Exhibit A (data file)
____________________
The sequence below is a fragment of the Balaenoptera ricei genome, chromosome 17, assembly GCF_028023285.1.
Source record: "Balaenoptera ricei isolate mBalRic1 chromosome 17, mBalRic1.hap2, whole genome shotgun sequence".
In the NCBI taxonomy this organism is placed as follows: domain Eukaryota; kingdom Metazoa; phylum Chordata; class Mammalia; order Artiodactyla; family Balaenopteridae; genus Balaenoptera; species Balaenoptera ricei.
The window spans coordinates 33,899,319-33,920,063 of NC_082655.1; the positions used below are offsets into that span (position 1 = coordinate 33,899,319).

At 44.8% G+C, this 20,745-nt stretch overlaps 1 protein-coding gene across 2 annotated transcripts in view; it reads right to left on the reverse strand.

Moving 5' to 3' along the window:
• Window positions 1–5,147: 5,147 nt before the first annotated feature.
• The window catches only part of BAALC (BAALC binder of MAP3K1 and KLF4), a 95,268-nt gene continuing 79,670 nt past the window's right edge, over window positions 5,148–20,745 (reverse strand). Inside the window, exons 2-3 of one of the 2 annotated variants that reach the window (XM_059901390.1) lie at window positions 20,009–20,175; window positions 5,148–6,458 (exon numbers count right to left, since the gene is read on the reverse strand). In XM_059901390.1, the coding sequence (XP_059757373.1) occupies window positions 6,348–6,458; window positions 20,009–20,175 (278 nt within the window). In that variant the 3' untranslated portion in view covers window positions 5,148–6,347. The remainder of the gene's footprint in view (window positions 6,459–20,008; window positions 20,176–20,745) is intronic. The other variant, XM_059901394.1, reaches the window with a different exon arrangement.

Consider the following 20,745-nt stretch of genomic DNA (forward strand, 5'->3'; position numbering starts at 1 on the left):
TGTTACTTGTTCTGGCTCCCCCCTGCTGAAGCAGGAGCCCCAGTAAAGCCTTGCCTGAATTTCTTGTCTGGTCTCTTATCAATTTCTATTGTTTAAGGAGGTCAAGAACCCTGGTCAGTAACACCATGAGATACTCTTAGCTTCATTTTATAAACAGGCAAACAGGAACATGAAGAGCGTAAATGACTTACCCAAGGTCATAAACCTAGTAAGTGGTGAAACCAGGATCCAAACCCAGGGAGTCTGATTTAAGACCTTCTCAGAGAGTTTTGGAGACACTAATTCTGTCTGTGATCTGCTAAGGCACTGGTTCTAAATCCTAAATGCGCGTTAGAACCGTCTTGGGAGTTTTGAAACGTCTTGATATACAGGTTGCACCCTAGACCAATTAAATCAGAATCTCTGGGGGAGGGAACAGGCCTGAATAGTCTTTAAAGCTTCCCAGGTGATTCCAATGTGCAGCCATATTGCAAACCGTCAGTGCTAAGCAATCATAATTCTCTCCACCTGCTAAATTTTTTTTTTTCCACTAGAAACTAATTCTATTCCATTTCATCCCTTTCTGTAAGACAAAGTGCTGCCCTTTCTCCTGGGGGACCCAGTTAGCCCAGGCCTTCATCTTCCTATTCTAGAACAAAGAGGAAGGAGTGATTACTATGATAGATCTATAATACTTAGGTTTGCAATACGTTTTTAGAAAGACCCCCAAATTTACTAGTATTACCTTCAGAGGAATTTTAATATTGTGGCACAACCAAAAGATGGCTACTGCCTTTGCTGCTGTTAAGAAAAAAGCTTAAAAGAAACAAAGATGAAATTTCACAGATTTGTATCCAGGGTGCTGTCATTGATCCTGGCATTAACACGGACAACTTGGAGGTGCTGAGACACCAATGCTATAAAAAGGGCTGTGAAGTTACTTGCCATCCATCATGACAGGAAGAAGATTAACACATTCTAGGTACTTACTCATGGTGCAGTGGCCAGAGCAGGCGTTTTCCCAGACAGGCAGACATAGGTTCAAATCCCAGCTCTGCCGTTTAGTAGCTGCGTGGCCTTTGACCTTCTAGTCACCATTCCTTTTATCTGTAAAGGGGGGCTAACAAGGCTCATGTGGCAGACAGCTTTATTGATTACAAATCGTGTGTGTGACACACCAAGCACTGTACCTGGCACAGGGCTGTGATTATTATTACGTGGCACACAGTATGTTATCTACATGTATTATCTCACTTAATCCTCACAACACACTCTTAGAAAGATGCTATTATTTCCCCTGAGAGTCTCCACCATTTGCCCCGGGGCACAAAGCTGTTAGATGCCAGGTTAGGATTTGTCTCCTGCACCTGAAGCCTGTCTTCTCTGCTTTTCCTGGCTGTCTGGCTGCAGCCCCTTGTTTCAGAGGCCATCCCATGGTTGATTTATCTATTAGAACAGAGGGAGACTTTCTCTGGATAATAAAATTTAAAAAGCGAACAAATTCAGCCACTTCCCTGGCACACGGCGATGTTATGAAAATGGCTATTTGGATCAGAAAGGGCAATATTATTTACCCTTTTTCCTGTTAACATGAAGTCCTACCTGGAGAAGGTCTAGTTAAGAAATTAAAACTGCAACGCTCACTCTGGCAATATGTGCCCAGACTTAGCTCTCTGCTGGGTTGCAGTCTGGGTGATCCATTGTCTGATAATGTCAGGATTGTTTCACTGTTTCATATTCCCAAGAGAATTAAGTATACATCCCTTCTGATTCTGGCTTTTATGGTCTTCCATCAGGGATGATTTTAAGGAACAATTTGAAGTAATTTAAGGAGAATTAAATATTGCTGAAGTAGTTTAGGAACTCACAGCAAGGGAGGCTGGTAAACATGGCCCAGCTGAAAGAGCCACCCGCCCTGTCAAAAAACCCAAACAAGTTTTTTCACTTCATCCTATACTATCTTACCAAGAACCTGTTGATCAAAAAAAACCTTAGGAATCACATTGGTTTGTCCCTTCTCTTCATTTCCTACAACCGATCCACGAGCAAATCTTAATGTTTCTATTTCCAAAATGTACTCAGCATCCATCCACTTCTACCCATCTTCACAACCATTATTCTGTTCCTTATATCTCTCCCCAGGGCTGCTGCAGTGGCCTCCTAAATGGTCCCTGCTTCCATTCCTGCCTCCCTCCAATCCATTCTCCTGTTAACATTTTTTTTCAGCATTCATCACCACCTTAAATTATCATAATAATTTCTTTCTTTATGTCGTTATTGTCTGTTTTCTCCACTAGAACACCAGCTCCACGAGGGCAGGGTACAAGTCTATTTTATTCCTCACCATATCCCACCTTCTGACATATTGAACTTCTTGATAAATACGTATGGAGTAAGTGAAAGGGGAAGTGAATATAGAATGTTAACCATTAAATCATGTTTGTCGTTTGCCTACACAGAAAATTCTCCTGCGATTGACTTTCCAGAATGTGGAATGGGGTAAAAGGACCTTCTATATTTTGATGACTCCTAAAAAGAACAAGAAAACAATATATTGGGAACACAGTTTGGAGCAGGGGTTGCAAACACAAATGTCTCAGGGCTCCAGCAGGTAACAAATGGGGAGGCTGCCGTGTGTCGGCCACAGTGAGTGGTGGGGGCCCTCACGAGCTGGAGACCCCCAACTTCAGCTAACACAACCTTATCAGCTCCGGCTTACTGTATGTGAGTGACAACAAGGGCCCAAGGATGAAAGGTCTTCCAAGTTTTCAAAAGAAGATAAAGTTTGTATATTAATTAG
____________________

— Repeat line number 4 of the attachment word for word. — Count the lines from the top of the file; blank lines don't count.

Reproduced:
The window spans coordinates 33,899,319-33,920,063 of NC_082655.1; the positions used below are offsets into that span (position 1 = coordinate 33,899,319).